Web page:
The long wait for overnight fame

My latest book – and my first paranormal crime – has been a long time in gestation. The original part of the story was written 30 years ago when Punk Rock was new and cutting edge. I was 23 years old and had no idea if I could write; I knew only that I had to.

A marriage, six kids, approximately 30 published children’s books, an award-winning fantasy trilogy, a bestselling fantasy trilogy, and a Masters in Arts Research... and now, finally, one of the first books I ever wrote is seeing the light of day.

Why did it take so long? The original story is set in St Kilda and is based on the adventures of a friend of mine who drove taxis; plus the dramas of a punk rock band that lived downstairs from me. Of course, this was the leaping off point and from there my imagination took over. I wrote the Guinevere and O’Toole story line and I felt it was a satisfying story.

But I was only 23, I figured I didn’t have enough life experience to write something really good, so I put the book away for a dozen years.

When I was 36 and had six children under 10, I came across the Harper Collins $10,000 Fiction Prize and thought why not enter my book. I pulled the manuscript out, cleaned up a sentence or two and sent it off.  I was over the moon when it made the long, short list. But it didn’t win and I was really busy with life and only just getting back into writing. And, because of my young children, I concentrated on writing kids books for a while.

In my forties I came up with a way to update the manuscript by introducing a second time line. I created a contemporary narrative thread, which tied into the story set in the ’80s.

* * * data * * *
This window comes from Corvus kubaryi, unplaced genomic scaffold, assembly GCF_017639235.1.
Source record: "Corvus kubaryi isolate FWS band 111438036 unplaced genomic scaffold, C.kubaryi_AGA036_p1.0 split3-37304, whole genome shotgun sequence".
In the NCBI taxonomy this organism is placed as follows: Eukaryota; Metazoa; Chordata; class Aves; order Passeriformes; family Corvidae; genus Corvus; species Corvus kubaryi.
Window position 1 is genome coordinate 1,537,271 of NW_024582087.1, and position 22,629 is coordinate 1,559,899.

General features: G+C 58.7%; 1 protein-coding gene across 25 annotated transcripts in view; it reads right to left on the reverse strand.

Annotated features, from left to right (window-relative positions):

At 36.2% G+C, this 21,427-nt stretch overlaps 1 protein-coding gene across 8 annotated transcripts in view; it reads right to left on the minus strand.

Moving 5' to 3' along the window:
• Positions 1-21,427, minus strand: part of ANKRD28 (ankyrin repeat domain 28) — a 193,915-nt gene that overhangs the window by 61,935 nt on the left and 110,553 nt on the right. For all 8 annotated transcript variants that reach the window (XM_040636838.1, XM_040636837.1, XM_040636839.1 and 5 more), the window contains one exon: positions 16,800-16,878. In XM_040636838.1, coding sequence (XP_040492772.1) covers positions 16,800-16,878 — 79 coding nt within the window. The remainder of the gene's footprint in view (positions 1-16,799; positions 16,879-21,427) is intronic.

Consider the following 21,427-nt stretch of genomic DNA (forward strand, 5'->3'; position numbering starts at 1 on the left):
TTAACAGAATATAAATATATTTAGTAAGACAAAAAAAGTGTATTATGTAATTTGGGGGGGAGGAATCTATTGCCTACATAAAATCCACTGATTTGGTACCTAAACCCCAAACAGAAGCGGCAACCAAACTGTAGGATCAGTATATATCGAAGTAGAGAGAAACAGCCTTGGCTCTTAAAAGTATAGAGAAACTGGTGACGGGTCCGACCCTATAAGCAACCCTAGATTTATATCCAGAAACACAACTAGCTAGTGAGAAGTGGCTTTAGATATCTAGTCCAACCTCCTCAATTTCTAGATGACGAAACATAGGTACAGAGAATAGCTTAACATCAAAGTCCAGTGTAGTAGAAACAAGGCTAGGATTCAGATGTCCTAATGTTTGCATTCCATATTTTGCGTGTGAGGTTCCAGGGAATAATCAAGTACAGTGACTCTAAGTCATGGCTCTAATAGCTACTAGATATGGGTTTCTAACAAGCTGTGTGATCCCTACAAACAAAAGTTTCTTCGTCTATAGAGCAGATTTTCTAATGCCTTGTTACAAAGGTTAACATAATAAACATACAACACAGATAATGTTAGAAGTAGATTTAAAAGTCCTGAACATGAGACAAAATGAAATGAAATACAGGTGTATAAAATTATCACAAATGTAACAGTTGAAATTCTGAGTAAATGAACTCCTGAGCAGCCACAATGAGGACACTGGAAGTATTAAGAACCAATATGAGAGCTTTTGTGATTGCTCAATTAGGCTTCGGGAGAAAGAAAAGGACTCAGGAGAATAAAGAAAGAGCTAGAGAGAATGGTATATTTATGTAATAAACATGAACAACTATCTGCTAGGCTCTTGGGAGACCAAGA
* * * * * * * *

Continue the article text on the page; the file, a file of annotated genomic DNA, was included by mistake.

So with my publishing record at the time, why didn’t it get published then?

Publishers often prefer writers to write in just one genre, or even only one kind of fantasy book, if they are a fantasy writer. My publishers weren’t interested in me doing anything outside the fantasy genre.

But I read across genres; and I will follow a writer across genres if I like them. In fact, if I find a writer I admire, I’ll read everything they’ve had published.

I’ve always been a voracious reader of science fiction, fantasy, horror and mystery. I loved Laurell K Hamilton’s early Anita Blake books. I’m a big fan of Simon Green’s Nightside series and who doesn’t love Janet Evanovich’s Stephanie Plum books? I don’t see why you can’t write a book that contains the elements of paranormal, with gritty realism and quirky fun.

With The Price of Fame I set out to deliver a convincing mystery, with vivid characters and a paranormal, spine-tingling edge. I just had to find a publisher who was willing to take a punt on paranormal crime set in Melbourne.

Enter the new independent publishing house Clan Destine Press.

What’s nice about this book being accepted by Clan Destine Press is that the publisher, Lindy Cameron, is an award-winning crime author in her own right. This means my book has met her high standards. It’s always particularly nice as a writer to have a fellow author say they like your book because, like an architect, they can see the framework holding up the story.